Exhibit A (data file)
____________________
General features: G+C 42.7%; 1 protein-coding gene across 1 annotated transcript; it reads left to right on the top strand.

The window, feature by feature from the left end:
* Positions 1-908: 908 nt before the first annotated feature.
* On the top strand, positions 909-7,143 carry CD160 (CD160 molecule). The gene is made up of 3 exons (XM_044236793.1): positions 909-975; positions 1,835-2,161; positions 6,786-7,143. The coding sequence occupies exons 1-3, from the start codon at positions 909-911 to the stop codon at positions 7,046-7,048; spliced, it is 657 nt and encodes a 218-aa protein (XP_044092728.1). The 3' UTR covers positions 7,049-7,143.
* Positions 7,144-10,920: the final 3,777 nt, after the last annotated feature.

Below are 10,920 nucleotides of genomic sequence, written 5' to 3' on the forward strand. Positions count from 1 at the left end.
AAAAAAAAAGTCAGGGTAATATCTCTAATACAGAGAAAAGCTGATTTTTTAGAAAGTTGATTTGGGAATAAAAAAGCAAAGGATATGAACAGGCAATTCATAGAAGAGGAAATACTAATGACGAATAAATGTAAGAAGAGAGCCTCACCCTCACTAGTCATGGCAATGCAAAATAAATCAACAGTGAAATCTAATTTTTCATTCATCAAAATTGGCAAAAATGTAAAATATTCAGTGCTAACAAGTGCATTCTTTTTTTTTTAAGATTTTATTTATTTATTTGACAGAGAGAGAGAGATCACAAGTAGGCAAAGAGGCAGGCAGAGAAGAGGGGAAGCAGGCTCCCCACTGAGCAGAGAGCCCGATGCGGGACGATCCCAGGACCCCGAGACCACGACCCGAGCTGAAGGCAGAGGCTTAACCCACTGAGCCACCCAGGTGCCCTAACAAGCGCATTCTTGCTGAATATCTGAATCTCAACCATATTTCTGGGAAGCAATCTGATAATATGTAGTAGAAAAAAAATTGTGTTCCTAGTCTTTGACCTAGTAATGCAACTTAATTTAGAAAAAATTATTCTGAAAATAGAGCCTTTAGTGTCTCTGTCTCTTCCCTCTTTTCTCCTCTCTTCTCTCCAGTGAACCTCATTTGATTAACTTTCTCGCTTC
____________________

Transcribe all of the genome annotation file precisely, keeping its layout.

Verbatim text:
General features: G+C 42.7%; 1 protein-coding gene across 1 annotated transcript; it reads left to right on the top strand.

The window, feature by feature from the left end:
* Positions 1-908: 908 nt before the first annotated feature.
* On the top strand, positions 909-7,143 carry CD160 (CD160 molecule). The gene is made up of 3 exons (XM_044236793.1): positions 909-975; positions 1,835-2,161; positions 6,786-7,143. The coding sequence occupies exons 1-3, from the start codon at positions 909-911 to the stop codon at positions 7,046-7,048; spliced, it is 657 nt and encodes a 218-aa protein (XP_044092728.1). The 3' UTR covers positions 7,049-7,143.
* Positions 7,144-10,920: the final 3,777 nt, after the last annotated feature.

Below are 10,920 nucleotides of genomic sequence, written 5' to 3' on the forward strand. Positions count from 1 at the left end.
AAAAAAAAAGTCAGGGTAATATCTCTAATACAGAGAAAAGCTGATTTTTTAGAAAGTTGATTTGGGAATAAAAAAGCAAAGGATATGAACAGGCAATTCATAGAAGAGGAAATACTAATGACGAATAAATGTAAGAAGAGAGCCTCACCCTCACTAGTCATGGCAATGCAAAATAAATCAACAGTGAAATCTAATTTTTCATTCATCAAAATTGGCAAAAATGTAAAATATTCAGTGCTAACAAGTGCATTCTTTTTTTTTTAAGATTTTATTTATTTATTTGACAGAGAGAGAGAGATCACAAGTAGGCAAAGAGGCAGGCAGAGAAGAGGGGAAGCAGGCTCCCCACTGAGCAGAGAGCCCGATGCGGGACGATCCCAGGACCCCGAGACCACGACCCGAGCTGAAGGCAGAGGCTTAACCCACTGAGCCACCCAGGTGCCCTAACAAGCGCATTCTTGCTGAATATCTGAATCTCAACCATATTTCTGGGAAGCAATCTGATAATATGTAGTAGAAAAAAAATTGTGTTCCTAGTCTTTGACCTAGTAATGCAACTTAATTTAGAAAAAATTATTCTGAAAATAGAGCCTTTAGTGTCTCTGTCTCTTCCCTCTTTTCTCCTCTCTTCTCTCCAGTGAACCTCATTTGATTAACTTTCTCGCTTC